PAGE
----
Sunday, December 25, 2011

The Greatest Singaporean Hero Part 3: Robert Kho-Seng Lim 3

The Scientist
Robert Kho-Seng Lim received the M.B. and Ch.B. degrees from Edinburgh University in 1919.

In the Medical School of Edinburgh University, Lim quickly established himself as a protégé of Sir Edward Sharpey-Schafer, the Professor of Physiology, and as an undergraduate he worked in the Physiology Laboratory on problems suggested by Sharpey-Schafer. Immediately upon graduation, he was appointed Lecturer in Physiology with responsibility for teaching histology. The next year Lim presented the results of his research to earn the Ph.D.

Going to China
In the autumn of 1922, Lim applied to the China Medical Board of New York for a fellowship to enable him to study in European and American universities. His application was immediately welcomed by Roger S. Greene, the Board's Secretary. Greene knew Lim Boon Keng by reputation, and the day before he received Lim's letter he had been told about Lim by the Chinese Minister to the United States. Greene asked Lim whether, if he received a fellowship, he would be willing to take a year's appointment at the Peking Union Medical College.

The best Medical School and hospital in China (even today)
The Peking Union Medical College PUMC had been developed by the China Medical Board with an endowment from the Rockefeller Foundation. In 1915 the Board, with the advice of W. H. Welch and Simon Flexner, had bought the missionary-founded Union Medical College in Peking and had begun to build a medical school along Western lines. The aims of the school were "to give medical education comparable with that provided by the best medical schools in the United States and Europe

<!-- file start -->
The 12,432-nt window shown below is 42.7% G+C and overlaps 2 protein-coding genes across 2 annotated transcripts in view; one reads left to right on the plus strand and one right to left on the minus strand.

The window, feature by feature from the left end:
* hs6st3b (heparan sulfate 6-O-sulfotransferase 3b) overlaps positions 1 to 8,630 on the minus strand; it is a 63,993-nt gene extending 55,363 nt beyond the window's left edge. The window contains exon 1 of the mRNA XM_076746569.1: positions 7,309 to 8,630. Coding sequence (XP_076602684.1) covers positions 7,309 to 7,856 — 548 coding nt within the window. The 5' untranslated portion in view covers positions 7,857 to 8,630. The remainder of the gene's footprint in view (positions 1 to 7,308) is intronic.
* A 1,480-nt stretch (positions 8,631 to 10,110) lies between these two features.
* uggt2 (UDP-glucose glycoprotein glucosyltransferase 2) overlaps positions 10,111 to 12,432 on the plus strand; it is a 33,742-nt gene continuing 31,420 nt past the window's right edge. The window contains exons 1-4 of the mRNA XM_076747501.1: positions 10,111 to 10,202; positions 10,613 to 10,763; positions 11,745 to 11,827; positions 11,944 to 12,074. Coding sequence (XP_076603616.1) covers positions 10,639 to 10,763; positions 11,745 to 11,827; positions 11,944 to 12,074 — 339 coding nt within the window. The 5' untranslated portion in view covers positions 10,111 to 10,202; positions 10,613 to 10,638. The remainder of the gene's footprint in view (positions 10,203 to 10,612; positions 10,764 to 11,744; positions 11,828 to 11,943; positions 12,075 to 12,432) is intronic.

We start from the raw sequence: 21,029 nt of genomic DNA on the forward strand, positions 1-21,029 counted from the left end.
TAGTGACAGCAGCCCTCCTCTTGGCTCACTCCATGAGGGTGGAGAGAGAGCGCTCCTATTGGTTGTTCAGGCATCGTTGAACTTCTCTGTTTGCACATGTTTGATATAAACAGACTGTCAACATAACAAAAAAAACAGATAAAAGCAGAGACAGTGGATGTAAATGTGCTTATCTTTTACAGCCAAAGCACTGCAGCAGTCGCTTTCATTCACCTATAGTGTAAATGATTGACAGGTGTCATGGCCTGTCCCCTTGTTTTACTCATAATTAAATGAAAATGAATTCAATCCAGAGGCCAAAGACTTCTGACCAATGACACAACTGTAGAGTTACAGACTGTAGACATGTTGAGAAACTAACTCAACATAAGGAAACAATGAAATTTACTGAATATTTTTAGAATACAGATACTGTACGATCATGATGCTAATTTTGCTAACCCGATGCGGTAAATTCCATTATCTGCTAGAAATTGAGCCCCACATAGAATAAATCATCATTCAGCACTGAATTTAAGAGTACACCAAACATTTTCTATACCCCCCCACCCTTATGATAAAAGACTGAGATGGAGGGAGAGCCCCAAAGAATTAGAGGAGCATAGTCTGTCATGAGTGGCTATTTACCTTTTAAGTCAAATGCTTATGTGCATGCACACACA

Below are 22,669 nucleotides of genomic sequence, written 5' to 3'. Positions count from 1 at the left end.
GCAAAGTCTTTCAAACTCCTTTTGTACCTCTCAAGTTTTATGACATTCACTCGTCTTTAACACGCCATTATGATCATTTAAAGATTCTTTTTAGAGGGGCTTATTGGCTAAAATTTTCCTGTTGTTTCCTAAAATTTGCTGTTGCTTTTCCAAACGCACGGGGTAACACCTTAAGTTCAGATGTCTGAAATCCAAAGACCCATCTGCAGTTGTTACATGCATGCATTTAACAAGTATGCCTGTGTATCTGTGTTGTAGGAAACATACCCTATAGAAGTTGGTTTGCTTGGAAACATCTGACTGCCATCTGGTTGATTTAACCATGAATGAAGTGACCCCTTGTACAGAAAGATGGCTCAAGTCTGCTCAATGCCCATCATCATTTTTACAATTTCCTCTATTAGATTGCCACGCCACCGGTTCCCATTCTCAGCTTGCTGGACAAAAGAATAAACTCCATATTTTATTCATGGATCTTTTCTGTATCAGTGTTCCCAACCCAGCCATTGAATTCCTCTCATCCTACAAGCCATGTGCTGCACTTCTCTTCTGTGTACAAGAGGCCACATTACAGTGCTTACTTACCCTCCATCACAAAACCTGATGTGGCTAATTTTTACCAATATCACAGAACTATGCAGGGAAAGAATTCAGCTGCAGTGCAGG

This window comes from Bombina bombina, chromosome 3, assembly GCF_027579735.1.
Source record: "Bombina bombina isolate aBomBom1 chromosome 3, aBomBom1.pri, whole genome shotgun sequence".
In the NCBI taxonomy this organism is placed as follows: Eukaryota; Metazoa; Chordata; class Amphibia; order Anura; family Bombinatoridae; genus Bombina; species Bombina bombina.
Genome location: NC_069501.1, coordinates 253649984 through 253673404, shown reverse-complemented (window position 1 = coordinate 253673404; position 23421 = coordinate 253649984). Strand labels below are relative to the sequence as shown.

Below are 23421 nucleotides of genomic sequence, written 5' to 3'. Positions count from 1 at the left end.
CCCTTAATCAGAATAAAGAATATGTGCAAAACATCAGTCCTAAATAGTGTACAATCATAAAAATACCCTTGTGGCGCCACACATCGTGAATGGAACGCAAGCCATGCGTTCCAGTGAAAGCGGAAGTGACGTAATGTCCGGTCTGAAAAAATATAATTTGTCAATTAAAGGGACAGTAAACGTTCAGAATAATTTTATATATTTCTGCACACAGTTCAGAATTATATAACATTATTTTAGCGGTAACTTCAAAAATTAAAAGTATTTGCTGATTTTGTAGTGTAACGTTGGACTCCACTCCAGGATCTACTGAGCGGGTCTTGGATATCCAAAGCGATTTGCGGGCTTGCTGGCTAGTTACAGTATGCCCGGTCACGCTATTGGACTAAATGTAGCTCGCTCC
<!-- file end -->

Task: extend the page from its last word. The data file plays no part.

Working in University of Chicago
Lim received the fellowship and worked only in the Department of Physiology of the University of Chicago. That laboratory was the only one in the country with a current reputation in gastrointestinal physiology.

Working in China, the first Chinese HOD in PUMC
In 1924, Lim left Chicago for Peking, China. China Medical Board recommended that Lim be made an Associate Professor in physiology at P.U.M.C. P.U.M.C. made him a Visiting Professor with no increase in salary over that previously offered. In September of 1925 the trustees of the school made him Head of the Department of Physiology.

By means of transplanted and perfused stomachs, Lim studied gastric metabolism and the control of secretion. His most important result was the demonstration that feeding olive oil inhibits secretion by a transplanted pouch of the stomach.

Working with pupils and colleagues from other departments, Lim did three other substantial pieces of physiological research at P.U.M.C. He found a pressor center in the lateral parts of the floor of the IV th ventricle between the levels of the acoustic stria and the inferior fovea.

After 1949
After the defeat of KMT by communist in 1949, Lim went to USA where he spent his final years in relative seclusion in research lab.

All info taken from NAS website

1 comment:

L Terh said...

Good writeup. He was one of four sons of Dr Lim Boon Keng, another well known Singaporean -- from Hai Teng district of Fujian Province.